Nope, I'm not touching a thing.  I did consider alternatives to "transport" then realized (a) it connotes moving cargo, which suggests a particular relationship between the bozos and the teen at the start, and (b) I love the alliteration of "transport a troubled teenage..."

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« Reply #9 on: July 16, 2017, 03:30 PM »

How about a twofer?  One writer gazing into the sunset of his career; the other basking in a golden dawn...



Title: Our Lady of Guadalupe

Writer: Joe Eszterhas

Logline: In 1531, the visitation of the Virgin Mary in a small town in Mexico leads a humble man named Juan Diego to push the local bishop to get a temple erected in her name.

-----

There's little to do here.  It's a respectable -- if uninspiring -- logline.  Period and place, inciting incident, a protag with a characteristic, a likely antagonist in the bishop, and a clear goal.

As with the UNFIT logline, I had to consult google to learn Juan Diego's true story.

Perhaps some verbs can be punched up: "inspires" or "drives" for the insipid "leads"; "urge" or "implore" in place of "push."  And I would go with "... to erect a temple in her name" over "... to get a temple erected in her name."  Let's try it...

Logline: In 1531, the visitation of the Virgin Mary in a small town in Mexico inspires a humble man named Juan Diego to urge the local bishop to erect a temple in her name.

To me, the through-line still feels oddly indirect and kind of bureaucratic.  It's like if somebody got inspired to cross the Atlantic paddling a canoe and the first thing they do is hire a pro canoeist to perform the feat by proxy.  Similarly, this logline does not seem as strong compared to the one where Juan struggles to erect the temple with his own hands.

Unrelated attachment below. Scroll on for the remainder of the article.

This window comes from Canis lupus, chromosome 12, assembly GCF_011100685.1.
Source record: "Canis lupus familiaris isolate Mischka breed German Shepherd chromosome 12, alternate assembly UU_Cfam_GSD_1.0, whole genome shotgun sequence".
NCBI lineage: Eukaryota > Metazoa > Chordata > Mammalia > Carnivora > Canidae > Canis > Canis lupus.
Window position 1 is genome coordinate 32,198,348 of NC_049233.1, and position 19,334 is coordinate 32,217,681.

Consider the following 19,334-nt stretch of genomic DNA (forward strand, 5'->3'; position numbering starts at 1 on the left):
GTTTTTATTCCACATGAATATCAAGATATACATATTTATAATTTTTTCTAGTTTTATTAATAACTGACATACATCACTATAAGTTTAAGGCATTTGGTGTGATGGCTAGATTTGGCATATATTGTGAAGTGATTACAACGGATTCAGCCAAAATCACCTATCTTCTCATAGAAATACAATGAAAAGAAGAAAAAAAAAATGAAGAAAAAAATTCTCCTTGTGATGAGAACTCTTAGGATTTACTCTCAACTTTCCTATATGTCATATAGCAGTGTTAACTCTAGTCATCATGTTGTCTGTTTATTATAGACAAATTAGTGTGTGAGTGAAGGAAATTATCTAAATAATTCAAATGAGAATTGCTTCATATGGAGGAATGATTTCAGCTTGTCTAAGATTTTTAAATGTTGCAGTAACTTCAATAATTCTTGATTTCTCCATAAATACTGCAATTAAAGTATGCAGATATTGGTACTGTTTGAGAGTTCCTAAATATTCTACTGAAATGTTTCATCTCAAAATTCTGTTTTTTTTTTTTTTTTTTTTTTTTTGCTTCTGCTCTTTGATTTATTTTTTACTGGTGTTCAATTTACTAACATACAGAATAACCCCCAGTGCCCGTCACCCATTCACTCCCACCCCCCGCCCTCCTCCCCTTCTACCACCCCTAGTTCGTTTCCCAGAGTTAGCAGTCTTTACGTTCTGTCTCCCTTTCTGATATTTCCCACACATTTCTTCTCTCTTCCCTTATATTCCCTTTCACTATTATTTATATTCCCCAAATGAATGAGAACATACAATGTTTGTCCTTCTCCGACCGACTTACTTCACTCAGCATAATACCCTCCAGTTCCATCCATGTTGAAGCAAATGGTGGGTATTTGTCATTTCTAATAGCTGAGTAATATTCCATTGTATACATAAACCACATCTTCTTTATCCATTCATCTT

-----



Title: The Claim

Writer: Damien Chazelle

Logline: A single father with a criminal background must uncover the whereabouts of his kidnapped daughter while fighting the mysterious claims of another couple who insist that the child is theirs.

-----

Not a problem to whittle this down to its essence, thanks to "uncover the whereabouts" and "another couple who insist that the child is theirs."

Logline: A single father with a criminal past must find his kidnapped daughter while fighting a mysterious couple who claim the child is theirs.

(7 words vaporized from 30.)
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« Reply #10 on: July 19, 2017, 05:01 PM »



Title: Twin Blades

Writer: Ingrid Eskeland-Adetuyi

Logline: Zoe, an American tech entrepreneur who relocates her company to China, and Maylin, a local female bodyguard hired to protect her struggle to coexist in their daily routine. When Zoe’s life is threatened, the two must put aside their differences and join forces to survive.